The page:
Revisiting the Elegy in the Black Lives Matter Era is an edited collection of critical essays and poetry that investigates contemporary elegy within the black diaspora. Scores of contemporary writers have turned to elegiac poetry and prose in order to militate against the white supremacist logic that has led to recent deaths of unarmed black men, women, and children. This volume combines scholarly and creative understandings of the elegy in order to discern how mourning feeds our political awareness in this dystopian time as writers attempt to see, hear, and say something in relation to the bodies of the dead as well as to living readers.
I don’t think there is anyone who doesn’t want to belong to something or somebody. Not ownership belong to but be a part of belong to. Even me. I say even me because I’m a natural, albeit ironic, loner. Ironic because I’m a twin and we make two of five sisters. Ironic still because there [...]
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Talking to myself--especially when it becomes a lot of talk all of a sudden, always tells me there is something I'm trying to work out of my brain and especially out of my body. It's interesting that I haven't been able to run lately, one of my choice ways of working stuff out of my mind and body.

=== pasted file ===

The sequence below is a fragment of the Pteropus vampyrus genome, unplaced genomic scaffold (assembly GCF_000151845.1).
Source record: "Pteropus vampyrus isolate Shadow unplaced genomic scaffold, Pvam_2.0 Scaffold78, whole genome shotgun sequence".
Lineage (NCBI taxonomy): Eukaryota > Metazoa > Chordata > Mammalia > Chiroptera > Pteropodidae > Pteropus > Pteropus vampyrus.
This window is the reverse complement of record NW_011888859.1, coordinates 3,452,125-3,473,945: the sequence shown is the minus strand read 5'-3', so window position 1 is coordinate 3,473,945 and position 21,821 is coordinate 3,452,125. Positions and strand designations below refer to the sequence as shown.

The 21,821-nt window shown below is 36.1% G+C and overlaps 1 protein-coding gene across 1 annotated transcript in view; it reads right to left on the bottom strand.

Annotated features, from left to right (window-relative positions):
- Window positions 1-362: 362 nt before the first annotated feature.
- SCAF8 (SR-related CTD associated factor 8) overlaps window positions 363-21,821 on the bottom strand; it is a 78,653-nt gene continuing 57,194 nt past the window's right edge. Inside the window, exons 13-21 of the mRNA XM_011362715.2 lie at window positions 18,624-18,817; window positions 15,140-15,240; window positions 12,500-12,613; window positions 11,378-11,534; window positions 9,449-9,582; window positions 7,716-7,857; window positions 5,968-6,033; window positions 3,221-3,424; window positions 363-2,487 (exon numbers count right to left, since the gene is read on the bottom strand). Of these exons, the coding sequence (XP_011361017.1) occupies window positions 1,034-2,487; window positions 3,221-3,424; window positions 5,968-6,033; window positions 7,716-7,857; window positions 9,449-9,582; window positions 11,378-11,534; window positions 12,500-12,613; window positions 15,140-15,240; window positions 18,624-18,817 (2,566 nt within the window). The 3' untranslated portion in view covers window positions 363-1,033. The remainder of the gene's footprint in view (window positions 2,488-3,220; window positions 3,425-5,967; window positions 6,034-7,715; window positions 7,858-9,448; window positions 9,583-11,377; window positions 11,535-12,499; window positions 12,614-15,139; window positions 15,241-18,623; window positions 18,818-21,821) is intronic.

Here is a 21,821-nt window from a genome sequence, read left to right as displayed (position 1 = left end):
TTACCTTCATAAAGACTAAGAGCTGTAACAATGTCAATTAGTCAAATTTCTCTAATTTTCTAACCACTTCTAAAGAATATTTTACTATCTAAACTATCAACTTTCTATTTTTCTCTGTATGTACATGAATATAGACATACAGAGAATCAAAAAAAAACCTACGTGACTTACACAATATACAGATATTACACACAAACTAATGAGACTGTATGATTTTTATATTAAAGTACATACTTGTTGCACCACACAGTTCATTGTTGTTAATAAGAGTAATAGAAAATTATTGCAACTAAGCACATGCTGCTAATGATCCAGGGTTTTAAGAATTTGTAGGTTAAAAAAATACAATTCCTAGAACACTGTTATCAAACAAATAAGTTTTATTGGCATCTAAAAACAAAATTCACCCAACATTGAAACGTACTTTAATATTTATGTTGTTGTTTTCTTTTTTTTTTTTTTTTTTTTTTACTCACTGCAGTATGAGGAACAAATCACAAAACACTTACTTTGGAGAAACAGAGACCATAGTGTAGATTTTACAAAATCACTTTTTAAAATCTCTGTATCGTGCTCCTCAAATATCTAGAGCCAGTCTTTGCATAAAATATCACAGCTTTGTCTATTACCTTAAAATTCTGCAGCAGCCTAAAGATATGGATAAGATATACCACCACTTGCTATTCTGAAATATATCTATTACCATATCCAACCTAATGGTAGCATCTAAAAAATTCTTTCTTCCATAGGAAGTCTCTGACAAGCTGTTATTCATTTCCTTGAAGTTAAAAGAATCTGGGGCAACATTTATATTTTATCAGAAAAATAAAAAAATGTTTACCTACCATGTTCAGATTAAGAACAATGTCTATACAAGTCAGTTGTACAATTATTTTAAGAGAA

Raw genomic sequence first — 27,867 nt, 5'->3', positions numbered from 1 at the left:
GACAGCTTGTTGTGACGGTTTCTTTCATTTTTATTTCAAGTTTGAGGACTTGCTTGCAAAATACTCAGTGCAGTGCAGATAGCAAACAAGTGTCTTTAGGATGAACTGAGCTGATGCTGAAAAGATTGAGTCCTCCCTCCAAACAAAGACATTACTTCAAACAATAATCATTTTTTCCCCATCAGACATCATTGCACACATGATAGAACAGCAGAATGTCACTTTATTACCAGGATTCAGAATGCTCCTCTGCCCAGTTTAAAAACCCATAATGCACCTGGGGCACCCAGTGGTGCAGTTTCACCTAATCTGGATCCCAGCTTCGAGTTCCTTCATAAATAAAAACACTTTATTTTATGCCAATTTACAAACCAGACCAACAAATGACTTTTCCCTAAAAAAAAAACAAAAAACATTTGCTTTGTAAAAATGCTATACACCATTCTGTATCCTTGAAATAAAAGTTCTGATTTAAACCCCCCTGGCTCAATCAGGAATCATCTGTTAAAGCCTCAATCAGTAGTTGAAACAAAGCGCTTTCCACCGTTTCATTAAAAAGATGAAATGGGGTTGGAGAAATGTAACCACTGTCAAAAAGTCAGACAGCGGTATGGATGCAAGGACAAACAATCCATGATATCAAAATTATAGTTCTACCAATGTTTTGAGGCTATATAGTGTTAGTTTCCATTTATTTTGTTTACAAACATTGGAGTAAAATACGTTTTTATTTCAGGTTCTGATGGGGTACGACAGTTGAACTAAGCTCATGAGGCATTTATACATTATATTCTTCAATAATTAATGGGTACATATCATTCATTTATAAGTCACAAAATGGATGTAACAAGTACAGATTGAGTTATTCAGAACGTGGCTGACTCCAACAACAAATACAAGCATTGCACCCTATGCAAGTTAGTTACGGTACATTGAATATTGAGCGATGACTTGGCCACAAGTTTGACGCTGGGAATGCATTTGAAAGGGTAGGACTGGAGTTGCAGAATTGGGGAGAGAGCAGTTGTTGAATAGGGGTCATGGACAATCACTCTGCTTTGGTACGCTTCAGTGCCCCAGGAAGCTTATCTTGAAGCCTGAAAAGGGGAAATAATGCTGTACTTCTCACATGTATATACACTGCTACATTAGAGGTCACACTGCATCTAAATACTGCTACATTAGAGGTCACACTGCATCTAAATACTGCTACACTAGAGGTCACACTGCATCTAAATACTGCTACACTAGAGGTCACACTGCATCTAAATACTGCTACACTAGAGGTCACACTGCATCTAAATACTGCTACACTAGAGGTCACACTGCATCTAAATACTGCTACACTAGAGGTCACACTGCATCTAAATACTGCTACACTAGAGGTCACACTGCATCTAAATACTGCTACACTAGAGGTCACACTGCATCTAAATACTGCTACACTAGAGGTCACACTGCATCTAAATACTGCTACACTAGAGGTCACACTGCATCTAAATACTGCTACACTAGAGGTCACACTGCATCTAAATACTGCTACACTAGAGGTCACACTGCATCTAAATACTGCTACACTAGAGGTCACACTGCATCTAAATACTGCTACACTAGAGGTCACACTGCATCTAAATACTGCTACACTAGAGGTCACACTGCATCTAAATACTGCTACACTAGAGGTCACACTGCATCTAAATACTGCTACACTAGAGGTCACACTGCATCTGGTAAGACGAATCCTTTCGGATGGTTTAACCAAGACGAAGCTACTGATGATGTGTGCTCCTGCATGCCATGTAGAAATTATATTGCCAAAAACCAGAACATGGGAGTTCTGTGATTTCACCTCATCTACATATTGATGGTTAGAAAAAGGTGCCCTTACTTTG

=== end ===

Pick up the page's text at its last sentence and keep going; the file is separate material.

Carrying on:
I have two things for sure in this world--faith and voice and I feel responsible for using them
The training, racing, and creative process...is a triumph over the physical and psychic conditions just outside the parameters of control which would censor and stilt performance.
...common roles illustrate how Black women, and their sexuality, have often been synonymous with deviance. And reclaiming, repackaging, and/or discarding the roles has given women agency; a control denied the Good Girl who is essentially invisible. She needs that.
1. Browngirl, Brownstones – Paule Marshall 2. A Tree Grows in Brooklyn – Betty Smith 3. Segu – Maryse Conde 4. The Secret of Gumbo Grove – Eleanora Tate 5. No Easy Place To Be – Steven Corbin 6. Long Distance Life – Marita Golden 7. Sweet Whispers Brother Rush – Virginia Hamilton 8. Assata [...]
Trust me, I am not hiding anything in my art, my writing most specifically, any more than when it was layered in imagery. It is all there. Pause in the white space and you’ll see that you get it after all. Okay so maybe I would rather people not pause because that art is my heart and soul on Front Street
Secret Shame: I don't feel like it.